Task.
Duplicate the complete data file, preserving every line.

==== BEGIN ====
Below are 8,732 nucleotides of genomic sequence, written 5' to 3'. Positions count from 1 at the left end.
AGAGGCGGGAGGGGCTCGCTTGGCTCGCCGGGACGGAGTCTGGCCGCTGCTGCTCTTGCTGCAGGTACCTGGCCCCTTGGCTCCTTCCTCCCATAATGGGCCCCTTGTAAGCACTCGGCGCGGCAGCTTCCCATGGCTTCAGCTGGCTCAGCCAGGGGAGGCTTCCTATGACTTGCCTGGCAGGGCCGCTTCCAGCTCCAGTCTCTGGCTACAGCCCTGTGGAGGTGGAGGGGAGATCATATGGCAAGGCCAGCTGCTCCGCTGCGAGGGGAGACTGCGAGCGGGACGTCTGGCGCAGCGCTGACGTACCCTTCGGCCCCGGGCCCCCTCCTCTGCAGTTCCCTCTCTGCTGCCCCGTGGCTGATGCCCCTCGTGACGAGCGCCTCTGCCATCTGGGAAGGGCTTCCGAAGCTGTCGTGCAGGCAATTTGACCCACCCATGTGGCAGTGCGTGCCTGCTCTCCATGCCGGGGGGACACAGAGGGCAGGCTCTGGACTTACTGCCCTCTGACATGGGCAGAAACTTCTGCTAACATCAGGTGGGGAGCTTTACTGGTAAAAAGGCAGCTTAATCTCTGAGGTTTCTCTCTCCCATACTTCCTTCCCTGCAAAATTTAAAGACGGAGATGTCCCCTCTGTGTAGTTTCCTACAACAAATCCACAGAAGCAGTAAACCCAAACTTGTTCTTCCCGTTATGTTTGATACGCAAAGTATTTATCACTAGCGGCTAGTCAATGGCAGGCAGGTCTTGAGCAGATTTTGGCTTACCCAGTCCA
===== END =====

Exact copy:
Below are 8,732 nucleotides of genomic sequence, written 5' to 3'. Positions count from 1 at the left end.
AGAGGCGGGAGGGGCTCGCTTGGCTCGCCGGGACGGAGTCTGGCCGCTGCTGCTCTTGCTGCAGGTACCTGGCCCCTTGGCTCCTTCCTCCCATAATGGGCCCCTTGTAAGCACTCGGCGCGGCAGCTTCCCATGGCTTCAGCTGGCTCAGCCAGGGGAGGCTTCCTATGACTTGCCTGGCAGGGCCGCTTCCAGCTCCAGTCTCTGGCTACAGCCCTGTGGAGGTGGAGGGGAGATCATATGGCAAGGCCAGCTGCTCCGCTGCGAGGGGAGACTGCGAGCGGGACGTCTGGCGCAGCGCTGACGTACCCTTCGGCCCCGGGCCCCCTCCTCTGCAGTTCCCTCTCTGCTGCCCCGTGGCTGATGCCCCTCGTGACGAGCGCCTCTGCCATCTGGGAAGGGCTTCCGAAGCTGTCGTGCAGGCAATTTGACCCACCCATGTGGCAGTGCGTGCCTGCTCTCCATGCCGGGGGGACACAGAGGGCAGGCTCTGGACTTACTGCCCTCTGACATGGGCAGAAACTTCTGCTAACATCAGGTGGGGAGCTTTACTGGTAAAAAGGCAGCTTAATCTCTGAGGTTTCTCTCTCCCATACTTCCTTCCCTGCAAAATTTAAAGACGGAGATGTCCCCTCTGTGTAGTTTCCTACAACAAATCCACAGAAGCAGTAAACCCAAACTTGTTCTTCCCGTTATGTTTGATACGCAAAGTATTTATCACTAGCGGCTAGTCAATGGCAGGCAGGTCTTGAGCAGATTTTGGCTTACCCAGTCCA